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Mike W. Barra and Brian Bolland’s 1982 Camelot 3000 introduced a more overtly transgender superhero, the legendary knight Sir Tristan reincarnated into a woman’s body. Tristan rejects a female sex identity until the maxi-series’ conclusion when he chooses to live as a woman with his reincarnated female lover Isolde.

Beginning in the 1987 Alpha Flight #45, Bill Mantlo scripted a more convoluted, multiple body-swapping plot that concluded with the spirit of a previously deceased male character, Walter Langkowski, inside a formerly deceased female body—except when Langkowski transforms into the male body of the Hulk-like Sasquatch for superheroic adventures. Like Sir Tristan, Langkowski, taking the first name “Wanda,” continued a previous romantic relationship with his female lover.

While challenging gender binaries, these early depictions of transgender and gay superheroes also maintain aspects of traditional masculinity and heterosexuality. The female Aleta transforming into the male Starhawk literalizes the emasculated or female-like nature of Clark Kent already implicit in the formula. With Tristan and Langkowski, a female body is controlled by a male consciousness, and the male consciousness is male by virtue of having existed previously in a male body. The physicality of the male body, even when not currently present, is primary. Tristan and Langkowski also treat transgender as a temporary plot conflict resolved by a male consciousness accepting a female sex identity through what visually appears to be a lesbian romance, normalizing same-sex female relationships as fantastical expressions of heterosexuality. None of the narratives present a female consciousness inhabiting a male body or male bodies in sexual relationships. Since only female homosexuality is visually portrayed and because early depictions of gay men are villainous, superhero masculinity remained heterosexual and homophobic.

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John Byrne challenged that norm in 1983 with Alpha Flight superhero Northstar. Because the Code barred openly gay characters, Byrne suggested the character’s sexuality indirectly, for example, introducing his friend Raymonde Belmonde whom Byrne draws in a nearly identical light blue suit and red ascot that Mike Zeck designed for Roderick Kingsley four years earlier. Byrne was either alluding to Zeck or both were drawing on the same cultural stereotype—arguably the blue suit worn by an emaciated David Bowie on the album cover of the 1974 David Live.

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Despite more direct portrayals of same-sex superhero relationships in non-Code-approved issues of The Defenders and Vigilante in 1984, Bill Mantlo continued the pattern of indirection when scripting Alpha Flight in 1985. When he began a 1987 story arc in which Northstar contracts AIDS, Marvel under the editorship of Jim Shooter altered the disease to a fantastical ailment, forcing the character into temporary retirement. Other writers followed a similar approach, including gay characters while avoiding identifying their sexualities overtly. Scripter Al Milgrom in the 1988 Marvel Fanfare #40 moved closer to confirming the relationship between mutants Mystique and Destiny originally intended and implied by Chris Claremont in 1981.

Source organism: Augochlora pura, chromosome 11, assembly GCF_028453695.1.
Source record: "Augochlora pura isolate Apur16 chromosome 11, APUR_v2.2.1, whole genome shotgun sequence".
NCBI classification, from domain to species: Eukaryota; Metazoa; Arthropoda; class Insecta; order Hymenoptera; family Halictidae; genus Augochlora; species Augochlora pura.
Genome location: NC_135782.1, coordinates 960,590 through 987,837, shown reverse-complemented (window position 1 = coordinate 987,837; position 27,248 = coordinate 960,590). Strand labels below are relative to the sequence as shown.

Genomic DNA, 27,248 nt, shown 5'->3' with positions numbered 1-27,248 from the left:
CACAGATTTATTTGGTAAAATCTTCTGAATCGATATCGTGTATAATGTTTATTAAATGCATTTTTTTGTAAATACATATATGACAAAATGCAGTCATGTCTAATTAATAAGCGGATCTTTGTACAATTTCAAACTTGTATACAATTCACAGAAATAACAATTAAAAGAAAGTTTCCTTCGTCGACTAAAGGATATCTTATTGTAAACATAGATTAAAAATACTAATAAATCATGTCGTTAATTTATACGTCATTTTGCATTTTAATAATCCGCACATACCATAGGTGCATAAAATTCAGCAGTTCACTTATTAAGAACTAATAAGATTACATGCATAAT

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Paul Levitz, during his 63-issue, 1984-89 run of DC’s Legion of Super-Heroes, also indirectly indicated that the 60s characters Lightning Lass and Shrinking Violet were lesbian lovers, a subplot continued by the next team of writers in 1989. Alan Moore’s 1986 Watchmen memoirist Hollis Mason alludes to two gay superheroes, Hooded Justice and the Silhouette, both of whom may have been murdered for their sexualities.

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DC’s Steve Englehart and Joe Stanton’s 1988-9 The New Guardians featured the flamboyantly effeminate Extrano, who wore a large golden earring and a purple cape but was never explicitly identified as gay. John Byrne also introduced police captain Maggie Sawyer to Superman in 1987, interrupting Superman mid-sentence before he could explicitly identify her as lesbian.

The increase in gay representation parallels gains of the gay rights movement of the 80s. Wisconsin, for example, became the first state to outlaw discrimination on the basis of sexual orientation in 1982, and 600,000 protesters marched in Washington in support of gay rights in 1987. “After decades existing in a subtextual closet of metaphors, tropes, and stereotypes,” writes Sean Guynes, “in 1988 openly gay characters exploded in the pages of superhero comics” (2016: 182). When the Comics Code Authority revised its guidelines in 1989, it reversed its quarter century of anti-gay mandates. The Code’s new “Characterizations” subsection required creators to “show sensitivity to national, ethnic, religious, sexual, political and socioeconomic orientations.” The revision also acknowledged that heroes “should reflect the prevailing social attitudes,” potentially allowing positive portrayals of openly gay superheroes.

As a result, LGBTQ characters transformed radically in the 90s. That happier history is here.